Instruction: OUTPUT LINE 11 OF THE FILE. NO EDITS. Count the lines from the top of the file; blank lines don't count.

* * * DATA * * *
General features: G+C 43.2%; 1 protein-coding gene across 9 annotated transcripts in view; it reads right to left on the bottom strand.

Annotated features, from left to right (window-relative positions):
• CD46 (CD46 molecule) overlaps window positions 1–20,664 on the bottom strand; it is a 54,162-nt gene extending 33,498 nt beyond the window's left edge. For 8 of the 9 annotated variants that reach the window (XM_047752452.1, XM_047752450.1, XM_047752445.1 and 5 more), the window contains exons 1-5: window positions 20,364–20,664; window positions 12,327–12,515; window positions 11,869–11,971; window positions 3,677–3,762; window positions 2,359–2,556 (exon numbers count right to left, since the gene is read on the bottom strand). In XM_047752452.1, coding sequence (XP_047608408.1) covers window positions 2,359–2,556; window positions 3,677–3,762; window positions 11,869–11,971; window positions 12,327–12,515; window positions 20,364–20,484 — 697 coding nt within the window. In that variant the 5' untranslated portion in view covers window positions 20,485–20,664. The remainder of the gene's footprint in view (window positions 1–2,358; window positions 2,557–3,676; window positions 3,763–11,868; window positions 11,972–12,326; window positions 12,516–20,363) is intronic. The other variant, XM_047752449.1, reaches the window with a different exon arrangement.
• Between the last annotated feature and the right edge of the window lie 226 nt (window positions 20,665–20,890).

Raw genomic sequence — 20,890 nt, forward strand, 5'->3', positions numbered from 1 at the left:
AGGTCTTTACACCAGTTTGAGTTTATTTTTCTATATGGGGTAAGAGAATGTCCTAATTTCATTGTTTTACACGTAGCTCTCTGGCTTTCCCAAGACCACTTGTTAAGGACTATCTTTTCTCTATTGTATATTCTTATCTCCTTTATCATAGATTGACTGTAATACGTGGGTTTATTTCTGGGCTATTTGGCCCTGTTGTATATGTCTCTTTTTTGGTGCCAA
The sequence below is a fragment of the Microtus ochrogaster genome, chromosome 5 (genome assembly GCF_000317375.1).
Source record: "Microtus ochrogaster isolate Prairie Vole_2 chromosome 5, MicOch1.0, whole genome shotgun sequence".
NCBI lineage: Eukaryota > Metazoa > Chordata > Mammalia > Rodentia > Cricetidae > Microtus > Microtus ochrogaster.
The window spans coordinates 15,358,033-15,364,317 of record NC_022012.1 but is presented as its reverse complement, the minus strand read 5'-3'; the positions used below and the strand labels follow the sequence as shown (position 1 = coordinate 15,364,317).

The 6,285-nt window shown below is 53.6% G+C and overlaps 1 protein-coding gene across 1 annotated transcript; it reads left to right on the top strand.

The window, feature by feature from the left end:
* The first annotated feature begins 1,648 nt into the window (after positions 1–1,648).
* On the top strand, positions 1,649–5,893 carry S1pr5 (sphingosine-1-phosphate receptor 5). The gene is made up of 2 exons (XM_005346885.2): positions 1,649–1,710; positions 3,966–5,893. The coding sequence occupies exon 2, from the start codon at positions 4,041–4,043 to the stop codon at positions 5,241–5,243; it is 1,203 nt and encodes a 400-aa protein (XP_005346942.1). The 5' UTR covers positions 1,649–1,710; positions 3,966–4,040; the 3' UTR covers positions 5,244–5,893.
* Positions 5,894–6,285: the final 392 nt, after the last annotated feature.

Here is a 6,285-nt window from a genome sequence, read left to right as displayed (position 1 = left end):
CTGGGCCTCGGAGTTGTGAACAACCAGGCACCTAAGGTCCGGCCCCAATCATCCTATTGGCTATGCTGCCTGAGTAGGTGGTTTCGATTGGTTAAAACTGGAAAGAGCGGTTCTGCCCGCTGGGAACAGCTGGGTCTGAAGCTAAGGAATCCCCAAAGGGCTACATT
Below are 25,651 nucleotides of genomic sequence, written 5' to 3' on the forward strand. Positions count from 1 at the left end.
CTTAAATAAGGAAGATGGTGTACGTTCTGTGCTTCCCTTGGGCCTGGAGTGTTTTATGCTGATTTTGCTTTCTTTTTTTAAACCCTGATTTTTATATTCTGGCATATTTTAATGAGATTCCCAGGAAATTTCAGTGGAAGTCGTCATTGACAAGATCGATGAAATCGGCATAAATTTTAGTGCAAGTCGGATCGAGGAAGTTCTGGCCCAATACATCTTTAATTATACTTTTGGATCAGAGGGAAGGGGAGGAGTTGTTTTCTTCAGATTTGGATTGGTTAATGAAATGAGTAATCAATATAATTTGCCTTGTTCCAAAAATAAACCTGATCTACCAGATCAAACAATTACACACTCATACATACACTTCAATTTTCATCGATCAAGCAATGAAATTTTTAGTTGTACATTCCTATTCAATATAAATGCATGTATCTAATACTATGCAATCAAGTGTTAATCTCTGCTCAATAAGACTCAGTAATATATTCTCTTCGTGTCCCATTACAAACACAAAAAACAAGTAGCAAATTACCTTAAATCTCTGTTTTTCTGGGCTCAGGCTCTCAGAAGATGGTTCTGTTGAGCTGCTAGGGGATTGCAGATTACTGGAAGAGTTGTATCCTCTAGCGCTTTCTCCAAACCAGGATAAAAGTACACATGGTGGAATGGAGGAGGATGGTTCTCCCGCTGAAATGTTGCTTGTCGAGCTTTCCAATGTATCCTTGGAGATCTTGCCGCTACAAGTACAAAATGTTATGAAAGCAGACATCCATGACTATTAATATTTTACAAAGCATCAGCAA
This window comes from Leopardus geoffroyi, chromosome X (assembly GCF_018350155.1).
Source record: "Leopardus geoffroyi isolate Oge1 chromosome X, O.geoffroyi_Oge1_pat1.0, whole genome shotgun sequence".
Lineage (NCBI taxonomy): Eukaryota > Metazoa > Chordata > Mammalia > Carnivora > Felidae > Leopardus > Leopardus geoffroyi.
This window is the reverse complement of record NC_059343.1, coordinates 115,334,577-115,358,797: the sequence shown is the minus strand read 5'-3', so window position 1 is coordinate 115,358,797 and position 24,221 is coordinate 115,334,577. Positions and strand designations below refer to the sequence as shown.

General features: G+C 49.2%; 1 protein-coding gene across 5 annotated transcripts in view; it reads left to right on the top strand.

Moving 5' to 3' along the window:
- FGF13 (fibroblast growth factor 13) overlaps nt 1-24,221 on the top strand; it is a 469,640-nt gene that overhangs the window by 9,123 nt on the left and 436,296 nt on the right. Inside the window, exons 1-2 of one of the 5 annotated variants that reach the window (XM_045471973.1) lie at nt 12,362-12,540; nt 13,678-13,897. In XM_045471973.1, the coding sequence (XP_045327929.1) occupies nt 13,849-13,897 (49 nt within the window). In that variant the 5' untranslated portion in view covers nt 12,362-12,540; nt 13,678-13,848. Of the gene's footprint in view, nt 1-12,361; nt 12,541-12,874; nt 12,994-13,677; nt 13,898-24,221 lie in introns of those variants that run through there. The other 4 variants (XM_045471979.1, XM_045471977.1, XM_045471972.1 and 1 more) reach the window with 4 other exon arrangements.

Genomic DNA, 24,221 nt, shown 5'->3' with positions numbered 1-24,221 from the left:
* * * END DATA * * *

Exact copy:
The 6,285-nt window shown below is 53.6% G+C and overlaps 1 protein-coding gene across 1 annotated transcript; it reads left to right on the top strand.